Tisha B’av (Fast of the Ninth of the Month of Av), 2013 was the day I started this blog. I remember it. I was sitting on the floor of my bedroom, bawling, writing what would become my first post on this blog, the words swimming in an out of focus through the tears. I had a lot to mourn for last year. I was just coming to terms with some things about my past that I’d recently discovered, my best friend, the person I love most in this world, was raped on her birthday, and, overall, the enormity of suffering in this world was just hitting me particularly hard. I was almost looking forward to Tisha B’av last year; I was looking forward to the crying, the catharsis. I was looking forward to screaming at God for the evil allowed in this world. The words of Eicha (Lamentations) still felt fresh on my lips:
The Lord has become like an enemy; He has destroyed Israel; He has destroyed all its palaces, laid in ruins its strongholds, and He increased in the daughter of Judah, pain and wailing.
I was exposed to suffering I’d never experienced up close before. I’d read about how people suffer, but I’d never seen it firsthand. I’d never actually heard someone say the words “I was raped last night” before. I’d never felt the rage, the all-consuming bloodlust, the powerlessness, the simultaneous desire to hold the person I love most close while we both watch the world burn for its crimes. I’d never seen the effects of domestic violence, the terror and confusion in the eyes of a wife at once petrified but still protective of her husband. I’d never been the person to whom other people turned when life violently flung them out of their element. It was all new to me. So raw. So abhorrent and aberrant. It was so far outside of the standard deviation of my life, and it needed to go somewhere. Tisha B’av couldn’t come too soon last year.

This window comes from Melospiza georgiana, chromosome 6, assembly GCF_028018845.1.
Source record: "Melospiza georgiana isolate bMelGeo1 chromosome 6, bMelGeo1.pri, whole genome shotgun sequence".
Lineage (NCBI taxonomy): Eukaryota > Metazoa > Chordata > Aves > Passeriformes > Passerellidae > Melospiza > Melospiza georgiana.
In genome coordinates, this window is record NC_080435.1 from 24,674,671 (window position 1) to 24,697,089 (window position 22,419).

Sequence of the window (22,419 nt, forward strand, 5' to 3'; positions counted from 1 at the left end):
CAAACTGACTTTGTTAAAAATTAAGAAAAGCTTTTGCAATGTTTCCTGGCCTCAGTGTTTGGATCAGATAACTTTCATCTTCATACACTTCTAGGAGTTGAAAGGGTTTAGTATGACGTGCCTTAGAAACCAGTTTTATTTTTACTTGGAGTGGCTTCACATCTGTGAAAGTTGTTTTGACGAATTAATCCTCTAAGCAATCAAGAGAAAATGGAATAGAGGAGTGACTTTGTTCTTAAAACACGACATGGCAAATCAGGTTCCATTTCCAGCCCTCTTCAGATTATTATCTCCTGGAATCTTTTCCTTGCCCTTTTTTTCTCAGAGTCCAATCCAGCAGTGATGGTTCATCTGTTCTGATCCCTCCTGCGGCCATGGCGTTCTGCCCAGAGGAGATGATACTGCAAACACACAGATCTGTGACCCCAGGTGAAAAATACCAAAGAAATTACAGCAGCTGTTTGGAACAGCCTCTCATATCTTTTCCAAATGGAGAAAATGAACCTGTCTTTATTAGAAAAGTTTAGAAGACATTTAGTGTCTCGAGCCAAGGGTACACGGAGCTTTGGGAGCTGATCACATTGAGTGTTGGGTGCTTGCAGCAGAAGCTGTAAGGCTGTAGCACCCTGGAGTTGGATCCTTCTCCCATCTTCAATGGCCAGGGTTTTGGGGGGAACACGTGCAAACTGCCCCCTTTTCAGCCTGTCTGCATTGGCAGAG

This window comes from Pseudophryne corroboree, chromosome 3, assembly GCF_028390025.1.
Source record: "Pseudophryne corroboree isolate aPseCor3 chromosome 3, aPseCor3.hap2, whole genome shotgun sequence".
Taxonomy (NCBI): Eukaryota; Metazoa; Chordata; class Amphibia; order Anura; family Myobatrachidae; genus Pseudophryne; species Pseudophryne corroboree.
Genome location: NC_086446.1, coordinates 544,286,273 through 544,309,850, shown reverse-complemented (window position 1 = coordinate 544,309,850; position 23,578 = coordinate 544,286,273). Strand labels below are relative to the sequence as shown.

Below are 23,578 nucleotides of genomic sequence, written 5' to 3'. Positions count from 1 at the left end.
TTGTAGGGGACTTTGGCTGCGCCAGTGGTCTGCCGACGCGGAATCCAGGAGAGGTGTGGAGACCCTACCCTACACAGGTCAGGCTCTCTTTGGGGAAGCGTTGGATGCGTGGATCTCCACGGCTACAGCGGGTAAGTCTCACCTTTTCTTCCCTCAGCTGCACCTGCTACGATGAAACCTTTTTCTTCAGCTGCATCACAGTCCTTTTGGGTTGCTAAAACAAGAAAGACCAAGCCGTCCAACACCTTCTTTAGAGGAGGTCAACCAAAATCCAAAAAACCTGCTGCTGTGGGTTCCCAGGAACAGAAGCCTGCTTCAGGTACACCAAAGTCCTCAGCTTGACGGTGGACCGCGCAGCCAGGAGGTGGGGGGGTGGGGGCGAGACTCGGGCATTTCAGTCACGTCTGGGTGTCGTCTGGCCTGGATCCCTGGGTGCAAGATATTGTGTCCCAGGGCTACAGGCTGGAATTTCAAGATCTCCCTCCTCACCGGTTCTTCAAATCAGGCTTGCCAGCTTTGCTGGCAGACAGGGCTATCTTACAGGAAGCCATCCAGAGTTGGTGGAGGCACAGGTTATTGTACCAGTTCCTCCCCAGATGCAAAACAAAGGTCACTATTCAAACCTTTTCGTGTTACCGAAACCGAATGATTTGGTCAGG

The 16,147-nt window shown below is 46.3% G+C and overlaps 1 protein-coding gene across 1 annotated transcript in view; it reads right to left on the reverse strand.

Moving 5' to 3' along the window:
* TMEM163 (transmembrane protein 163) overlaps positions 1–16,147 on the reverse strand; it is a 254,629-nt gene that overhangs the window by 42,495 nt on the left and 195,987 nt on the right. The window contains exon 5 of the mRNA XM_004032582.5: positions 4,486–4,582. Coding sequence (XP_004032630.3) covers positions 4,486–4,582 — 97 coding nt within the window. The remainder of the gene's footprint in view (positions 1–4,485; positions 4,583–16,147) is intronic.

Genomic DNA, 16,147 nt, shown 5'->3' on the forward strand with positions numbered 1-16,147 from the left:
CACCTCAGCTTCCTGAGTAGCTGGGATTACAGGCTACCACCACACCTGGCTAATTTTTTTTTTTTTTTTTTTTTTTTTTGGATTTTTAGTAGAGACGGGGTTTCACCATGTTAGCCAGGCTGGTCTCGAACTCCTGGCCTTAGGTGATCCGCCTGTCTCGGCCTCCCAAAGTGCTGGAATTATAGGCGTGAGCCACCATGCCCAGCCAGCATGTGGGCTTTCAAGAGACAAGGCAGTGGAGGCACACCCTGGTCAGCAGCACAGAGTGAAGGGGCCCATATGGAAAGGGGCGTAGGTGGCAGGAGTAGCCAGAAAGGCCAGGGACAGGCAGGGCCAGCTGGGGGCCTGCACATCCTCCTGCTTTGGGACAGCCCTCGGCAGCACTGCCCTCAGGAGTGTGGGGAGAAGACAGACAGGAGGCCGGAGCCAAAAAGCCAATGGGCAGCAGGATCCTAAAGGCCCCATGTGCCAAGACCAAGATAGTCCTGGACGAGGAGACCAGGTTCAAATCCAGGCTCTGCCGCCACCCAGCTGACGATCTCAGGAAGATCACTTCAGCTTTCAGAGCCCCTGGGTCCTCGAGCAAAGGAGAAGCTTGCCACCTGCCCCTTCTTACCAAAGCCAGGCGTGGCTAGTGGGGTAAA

When I was finished writing, I knew I had written something special—something that should be shared. It felt like an opportunity for a new beginning, to do something that could actually make a difference.
It’s a year later, and I’m sorry to say that it’s no longer raw, no longer unusual—it no longer has that effect on me. These issues are common, almost foregone conclusions. While hearing people’s stories of abuse and hardship used to throw me for hours, sometimes days, rendering me incapable of functioning properly, it has become, in this past year, just another day in the life. I used to cry when I heard about terrorist attacks in Israel; now I keep scrolling down my news feed and laugh at something funny from 9gag. Every once in a while something comes along which arrests my attention and violently awakens my empathy, but those instances are becoming fewer and farther between.
Last year I wrote that I was mourning for the conscience that died in those who made us suffer. I cried as I wrote those words. I meant them with all my soul. I don’t feel that way anymore, and honestly it scares me. I sat on my floor this year and read Eicha just as I did last year, and I found myself counting pages until I could go back to checking Facebook. The things I had cried for last year didn’t even register this year. That scared me. It almost made me cry. Almost. And that scares me even more. I feel myself beginning not to care. Tonight I mourn the empathy inside of me that I feel slowly ebbing away with each passing tragedy.
There is what to be said for becoming jaded. We have to cope somehow. Holding on to every ounce of grief is unhealthy. We need to forget, let go, move on, and stop caring. We need that to live. By the same token, however, we can’t afford to entirely lose the pain we feel when we see a fellow human being suffer. Tonight I pray that God grant me the strength to live with the pain, the fortitude to accept it without giving up, the ability to process and let go of the excess, and gift of always being able to feel it.